ON THE RECORD | What's hot in albums, tapes and discs

Bob Mould
Yep Roc, sss
Some contend -- OK, I do -- that Bob Mould peaked with Husker Du, his post-punk-pop trio whose iconoclastic fireworks died with Du. Everything since -- his Husker-lite band Sugar, his off-putting electro-experiments -- seemed inelegant, compared with what Du could do.
"Body" breaks that banal streak. The hypnotic dynamics of its catchiest songs ("Circles") are met head-on by Mould's wounded-bear caterwaul ("Underneath Days"), along with a riotous rhythm and cutting lyrics that balance angst with bittersweet celebration.
It's not perfect: The dance-tronic "(Shine Your) Light Love Hope" is so cheesy, you'll feel your cholesterol rise. And the tubular-bell ballad "High Fidelity" is tepid. But by balancing what he did best in the long-ago with his continued curiosity in electronic music, Mould shows that "Body" isn't just a puny dog-and-pony show.
Various artists
Hollywood, ss 1/2
If the thought of a rough Paul Rodgers fronting Queen sounds funny, these pop rockers tackling the fey operatics of the late Freddie Mercury and his band's distaff rock is for you.
Power-punks Sum 41 and Rooney take the job too literally. Los Lobos isn't literal enough.
To accentuate the positive, Queens of the Stone Age's Josh Homme and Eleven push the sliding "Stone Cold Crazy" toward biker metal heaven; Jon Brion turns the epic "Play the Game" into a Beatles-ish rainbow of harmony; and Jason Mraz is so charmingly Rufus Wainright-like on "Good Old Fashioned Loverboy," you wish he covered all-Queen on his own lousy new record.
The truly awful? While Gavin DeGraw and Joss Stone channel Joe Cocker on their respective "tributes" to the point of shameless faux-soul, that Antigone Rising was asked at all is an insult.
But dueling "Bohemian Rhapsodys"? "American Idol's" Constantine and high plains drifters Flaming Lips each make their nights at the opera dramatically hammy. Freddie would be proud.
Daniel Barenboim
Warner Classics, three discs, ssss
Though conductor-pianist Daniel Barenboim is an inconsistent artist, his "on" moments here surpass any of his previous efforts. Though his playing of Bach has been controversial, this new recording is among Barenboim's best recordings on piano, and stands with the great Sviatoslav Richter set as some of the best Bach on modern piano. There's so much invention, depth of feeling and concentration in this playing that Barenboim is hardly recognizable as the same artist whose 1991 Goldberg Variations disguised superficiality with Technicolor pianism. Truly, Barenboim captures the lofty spirituality and abstraction that led Bach to the uncharted brink of atonality. The engineering has a glistening sheen, the lack of which has always been the one drawback of Richter's recordings.
Javon Jackson
Palmetto, sss
Tenor saxophonist Javon Jackson touches up the traditional organ jazz concept with a fistful of fusion influences from disco to hip-hop.
This venture with the turbaned organist Dr. Lonnie Smith refers to the jazz soul recordings of four decades back. The intent, though, is to rip up a safe tune such as "Summertime" with a funky bass and guitar lines that make the tune startling and muscular. The effect isn't half bad though there's too much numbing repetition.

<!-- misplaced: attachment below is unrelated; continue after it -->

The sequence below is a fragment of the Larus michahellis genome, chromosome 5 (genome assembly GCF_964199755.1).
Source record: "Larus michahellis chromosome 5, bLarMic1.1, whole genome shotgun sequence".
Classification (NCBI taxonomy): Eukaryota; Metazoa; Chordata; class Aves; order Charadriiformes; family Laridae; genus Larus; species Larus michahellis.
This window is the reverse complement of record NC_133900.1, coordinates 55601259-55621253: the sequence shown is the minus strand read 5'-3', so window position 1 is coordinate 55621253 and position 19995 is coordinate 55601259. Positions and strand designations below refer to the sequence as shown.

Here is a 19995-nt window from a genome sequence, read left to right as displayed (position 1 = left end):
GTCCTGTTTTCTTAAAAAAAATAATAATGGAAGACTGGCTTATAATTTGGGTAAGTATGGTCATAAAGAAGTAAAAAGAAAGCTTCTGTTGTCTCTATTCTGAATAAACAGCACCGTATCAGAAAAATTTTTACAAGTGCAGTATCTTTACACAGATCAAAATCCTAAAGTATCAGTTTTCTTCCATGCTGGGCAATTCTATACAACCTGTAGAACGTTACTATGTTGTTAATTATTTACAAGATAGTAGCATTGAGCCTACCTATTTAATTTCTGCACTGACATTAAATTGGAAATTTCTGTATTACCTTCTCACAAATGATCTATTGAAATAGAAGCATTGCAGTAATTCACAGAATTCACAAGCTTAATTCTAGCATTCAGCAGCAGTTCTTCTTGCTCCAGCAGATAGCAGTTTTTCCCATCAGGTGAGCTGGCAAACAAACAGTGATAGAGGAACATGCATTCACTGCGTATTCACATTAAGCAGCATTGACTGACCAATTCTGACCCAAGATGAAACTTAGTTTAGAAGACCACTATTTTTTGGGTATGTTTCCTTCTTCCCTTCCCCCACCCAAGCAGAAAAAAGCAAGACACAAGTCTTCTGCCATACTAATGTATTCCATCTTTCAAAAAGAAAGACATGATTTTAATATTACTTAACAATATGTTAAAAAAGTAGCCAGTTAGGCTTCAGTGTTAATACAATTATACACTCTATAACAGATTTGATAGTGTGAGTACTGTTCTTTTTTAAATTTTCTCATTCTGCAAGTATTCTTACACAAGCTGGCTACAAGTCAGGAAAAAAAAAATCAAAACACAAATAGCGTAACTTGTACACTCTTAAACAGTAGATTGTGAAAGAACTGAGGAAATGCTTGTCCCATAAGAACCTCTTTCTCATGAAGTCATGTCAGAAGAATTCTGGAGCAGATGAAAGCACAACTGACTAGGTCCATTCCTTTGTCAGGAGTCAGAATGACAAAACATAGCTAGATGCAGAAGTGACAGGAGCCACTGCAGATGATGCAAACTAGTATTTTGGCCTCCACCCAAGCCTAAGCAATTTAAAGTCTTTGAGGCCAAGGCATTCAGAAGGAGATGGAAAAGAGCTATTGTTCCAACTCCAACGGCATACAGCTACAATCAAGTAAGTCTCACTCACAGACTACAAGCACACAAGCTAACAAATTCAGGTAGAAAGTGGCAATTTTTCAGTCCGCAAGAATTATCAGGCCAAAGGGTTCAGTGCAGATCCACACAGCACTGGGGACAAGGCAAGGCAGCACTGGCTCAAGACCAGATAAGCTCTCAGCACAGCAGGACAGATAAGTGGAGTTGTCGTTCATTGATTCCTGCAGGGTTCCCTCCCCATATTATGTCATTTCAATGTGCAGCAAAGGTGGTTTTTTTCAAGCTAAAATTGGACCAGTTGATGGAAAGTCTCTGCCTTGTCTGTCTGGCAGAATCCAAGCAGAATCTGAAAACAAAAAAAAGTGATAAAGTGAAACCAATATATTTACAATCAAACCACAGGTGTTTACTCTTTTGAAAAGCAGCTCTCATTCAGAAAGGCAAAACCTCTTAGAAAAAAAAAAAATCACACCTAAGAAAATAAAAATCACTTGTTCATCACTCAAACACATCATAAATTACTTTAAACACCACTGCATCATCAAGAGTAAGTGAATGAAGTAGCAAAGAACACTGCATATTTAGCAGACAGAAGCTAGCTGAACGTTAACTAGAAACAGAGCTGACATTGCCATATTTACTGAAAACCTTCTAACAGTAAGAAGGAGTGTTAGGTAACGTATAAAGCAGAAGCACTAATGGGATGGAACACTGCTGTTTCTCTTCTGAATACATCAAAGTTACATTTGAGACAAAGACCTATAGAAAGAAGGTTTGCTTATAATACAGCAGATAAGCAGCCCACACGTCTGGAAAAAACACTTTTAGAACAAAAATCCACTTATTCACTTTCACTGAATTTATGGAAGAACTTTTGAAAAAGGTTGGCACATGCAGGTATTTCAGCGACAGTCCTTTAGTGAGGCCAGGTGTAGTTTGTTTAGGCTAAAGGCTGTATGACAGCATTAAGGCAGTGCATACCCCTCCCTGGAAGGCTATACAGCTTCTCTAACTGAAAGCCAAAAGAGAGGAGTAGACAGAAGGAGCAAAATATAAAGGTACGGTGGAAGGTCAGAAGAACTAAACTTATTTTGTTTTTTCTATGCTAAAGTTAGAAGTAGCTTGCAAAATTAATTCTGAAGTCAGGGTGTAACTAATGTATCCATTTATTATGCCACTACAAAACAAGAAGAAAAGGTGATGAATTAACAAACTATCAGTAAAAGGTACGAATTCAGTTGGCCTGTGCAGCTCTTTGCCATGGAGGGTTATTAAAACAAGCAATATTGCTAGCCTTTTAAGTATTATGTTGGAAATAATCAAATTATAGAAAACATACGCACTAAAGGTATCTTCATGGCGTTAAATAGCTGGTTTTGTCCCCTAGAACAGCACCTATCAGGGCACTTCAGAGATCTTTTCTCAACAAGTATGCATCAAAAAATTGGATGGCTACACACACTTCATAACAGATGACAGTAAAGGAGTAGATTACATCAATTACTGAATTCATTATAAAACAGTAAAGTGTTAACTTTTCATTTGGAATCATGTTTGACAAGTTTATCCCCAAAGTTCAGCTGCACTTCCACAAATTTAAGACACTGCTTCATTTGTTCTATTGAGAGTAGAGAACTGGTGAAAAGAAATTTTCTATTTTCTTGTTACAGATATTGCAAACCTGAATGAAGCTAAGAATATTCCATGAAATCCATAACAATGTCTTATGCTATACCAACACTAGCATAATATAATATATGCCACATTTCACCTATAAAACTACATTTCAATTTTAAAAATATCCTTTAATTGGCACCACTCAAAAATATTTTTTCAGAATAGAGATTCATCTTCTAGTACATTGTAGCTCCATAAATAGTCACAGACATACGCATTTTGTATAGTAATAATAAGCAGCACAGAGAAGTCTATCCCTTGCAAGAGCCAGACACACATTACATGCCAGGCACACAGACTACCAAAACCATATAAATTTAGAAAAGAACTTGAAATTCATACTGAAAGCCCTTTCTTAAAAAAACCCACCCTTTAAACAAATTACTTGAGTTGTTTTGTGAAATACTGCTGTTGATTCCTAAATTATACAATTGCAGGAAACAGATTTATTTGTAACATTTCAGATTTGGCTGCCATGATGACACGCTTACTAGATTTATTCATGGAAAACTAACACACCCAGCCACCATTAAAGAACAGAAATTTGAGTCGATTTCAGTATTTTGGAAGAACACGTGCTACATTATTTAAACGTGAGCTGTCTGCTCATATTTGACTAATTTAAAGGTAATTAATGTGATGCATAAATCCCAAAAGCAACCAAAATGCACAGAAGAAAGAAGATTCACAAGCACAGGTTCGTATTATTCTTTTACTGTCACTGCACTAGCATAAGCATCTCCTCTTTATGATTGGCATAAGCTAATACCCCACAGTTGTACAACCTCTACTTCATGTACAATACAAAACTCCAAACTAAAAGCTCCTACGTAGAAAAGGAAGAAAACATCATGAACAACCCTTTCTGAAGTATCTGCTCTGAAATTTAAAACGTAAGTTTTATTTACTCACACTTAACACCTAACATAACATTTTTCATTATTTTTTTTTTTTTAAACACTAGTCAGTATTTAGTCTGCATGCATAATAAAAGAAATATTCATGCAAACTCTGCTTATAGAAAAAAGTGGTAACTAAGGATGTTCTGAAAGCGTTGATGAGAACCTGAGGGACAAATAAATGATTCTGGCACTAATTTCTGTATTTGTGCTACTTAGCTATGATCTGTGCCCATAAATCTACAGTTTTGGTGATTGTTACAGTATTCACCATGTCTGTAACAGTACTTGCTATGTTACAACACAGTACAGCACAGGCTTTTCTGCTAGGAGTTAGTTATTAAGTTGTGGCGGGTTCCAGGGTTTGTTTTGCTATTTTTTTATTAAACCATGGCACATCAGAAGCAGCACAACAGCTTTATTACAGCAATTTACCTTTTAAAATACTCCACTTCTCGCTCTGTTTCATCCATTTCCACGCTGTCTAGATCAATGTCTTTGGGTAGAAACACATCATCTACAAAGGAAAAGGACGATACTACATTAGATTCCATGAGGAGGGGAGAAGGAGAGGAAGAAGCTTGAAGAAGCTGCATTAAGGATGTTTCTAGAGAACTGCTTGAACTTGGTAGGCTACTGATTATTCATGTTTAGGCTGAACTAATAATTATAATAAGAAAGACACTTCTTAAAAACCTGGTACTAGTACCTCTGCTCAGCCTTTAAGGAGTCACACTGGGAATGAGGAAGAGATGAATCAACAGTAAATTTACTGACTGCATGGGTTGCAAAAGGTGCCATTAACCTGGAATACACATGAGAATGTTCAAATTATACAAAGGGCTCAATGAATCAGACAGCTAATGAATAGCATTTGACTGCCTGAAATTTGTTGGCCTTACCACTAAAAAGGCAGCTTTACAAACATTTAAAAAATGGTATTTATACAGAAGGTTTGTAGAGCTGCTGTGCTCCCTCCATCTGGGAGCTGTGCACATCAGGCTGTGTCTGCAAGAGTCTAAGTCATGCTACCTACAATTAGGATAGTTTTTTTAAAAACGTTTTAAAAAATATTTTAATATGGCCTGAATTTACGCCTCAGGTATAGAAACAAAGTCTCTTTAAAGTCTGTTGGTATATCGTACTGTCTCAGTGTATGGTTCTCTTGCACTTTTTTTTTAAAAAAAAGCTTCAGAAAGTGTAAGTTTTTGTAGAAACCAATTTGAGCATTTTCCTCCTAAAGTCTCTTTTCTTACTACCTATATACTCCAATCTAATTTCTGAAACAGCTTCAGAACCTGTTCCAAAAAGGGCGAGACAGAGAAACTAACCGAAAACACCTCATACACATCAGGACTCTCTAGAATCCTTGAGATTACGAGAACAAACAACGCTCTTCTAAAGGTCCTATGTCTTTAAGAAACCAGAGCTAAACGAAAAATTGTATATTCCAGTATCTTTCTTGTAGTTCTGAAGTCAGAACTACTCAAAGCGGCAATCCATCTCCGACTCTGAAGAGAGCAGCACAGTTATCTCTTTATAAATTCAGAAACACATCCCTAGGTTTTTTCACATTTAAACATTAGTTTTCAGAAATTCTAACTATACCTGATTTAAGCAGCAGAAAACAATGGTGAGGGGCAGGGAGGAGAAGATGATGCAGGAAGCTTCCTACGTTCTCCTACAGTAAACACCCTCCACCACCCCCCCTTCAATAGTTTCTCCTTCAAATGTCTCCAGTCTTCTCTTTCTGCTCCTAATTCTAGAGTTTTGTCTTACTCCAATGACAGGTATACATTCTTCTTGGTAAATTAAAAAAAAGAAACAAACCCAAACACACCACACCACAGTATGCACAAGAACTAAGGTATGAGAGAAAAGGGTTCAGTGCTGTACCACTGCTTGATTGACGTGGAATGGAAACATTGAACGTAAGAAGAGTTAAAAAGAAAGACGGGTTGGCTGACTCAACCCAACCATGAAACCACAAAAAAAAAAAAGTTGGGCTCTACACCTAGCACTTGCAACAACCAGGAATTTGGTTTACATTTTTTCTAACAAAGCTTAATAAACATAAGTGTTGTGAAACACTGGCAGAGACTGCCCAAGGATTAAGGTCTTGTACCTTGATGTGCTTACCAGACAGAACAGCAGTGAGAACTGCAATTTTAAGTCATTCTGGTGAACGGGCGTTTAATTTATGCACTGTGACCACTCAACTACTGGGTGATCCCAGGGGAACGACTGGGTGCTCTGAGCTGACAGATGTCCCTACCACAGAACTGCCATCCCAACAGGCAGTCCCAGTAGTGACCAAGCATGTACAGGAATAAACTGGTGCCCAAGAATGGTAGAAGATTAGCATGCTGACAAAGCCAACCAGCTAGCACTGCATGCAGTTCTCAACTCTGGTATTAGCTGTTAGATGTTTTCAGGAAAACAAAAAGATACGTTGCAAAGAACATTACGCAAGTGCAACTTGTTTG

Jackson, who played with drummer Art Blakey's last group of Jazz Messengers, pays tribute to the master's vibe on the bluesy "Dr. Smith." Vocalist Lisa Fischer adds some swooping verve to the otherwise endless "Funky in Here" while guitarist Mark Whitfield is an agile cat throughout with an able rhythm section, propelled by drummer Terreon Gully and bassist Kenny Davis.
Popa Chubby
Blind Pig, sss 1/2
It figures a guy as large as Popa Chubby would be able to lay down some heavy blues-rock, and that's just what the rotund Bronx bomber (a k a Ted Horowitz) does on the first two cuts of this new live album, "Hey Joe" and his own "Dirty Lie." Musically speaking, however, Chubby can be pretty light on his feet, and "Big Man" showcases his various strengths.
"If the Diesel Don't Get You ... " and Neil Young's "Motorcycle Mama" highlight Chubby's propulsive rocking power, but he also offers up a remarkably soulful take on the Leonard Cohen ballad "Hallelujah." His harrowing 9-11 account, "Somebody Let the Devil Out," displays his storytelling skills, and he's equally convincing when plunging into the dark lyricism of his own "I Just Can't See the Light of Day" or romping through the Carter Family's "Keep on the Sunny Side of Life." It all ends with a nimble acoustic take on his theme song, "How'd a White Boy Get the Blues."
Ying Yang Twins
TVT, ss
Undoubtedly one of the most popular rap groups in hip-hop, the Ying Yang Twins, made up of D-Roc and Kaine, continue to give their fans what they expect: plenty of "crunk" tracks for the club, along with the sexually explicit lyrics they are known for.
More than half of the disc is up-tempo "crunk," tracks such as "The Walk," "Shake," and "Put That Thang Down" with their heavy percussion and bottom end. And their hit single "[Wait] The Whisper Song," has caused a sensation and created controversy because of its lyrical content.
The song is explicit, and so popular that it's caused a number of artist to do their own spin-offs of the idea.
The Ying-Yang Twins do touch on a few other topics -- for example, their opposition to the war in Iraq on "Ghetto Classics," and, in a bit of irony on "Live Again," compassion for strippers. But they pretty much stick to what they do.
They're not provocative or insightful, but they don't claim to be. They give their fans what they want, and there is something to be said for that.
Knight Ridder Newspapers

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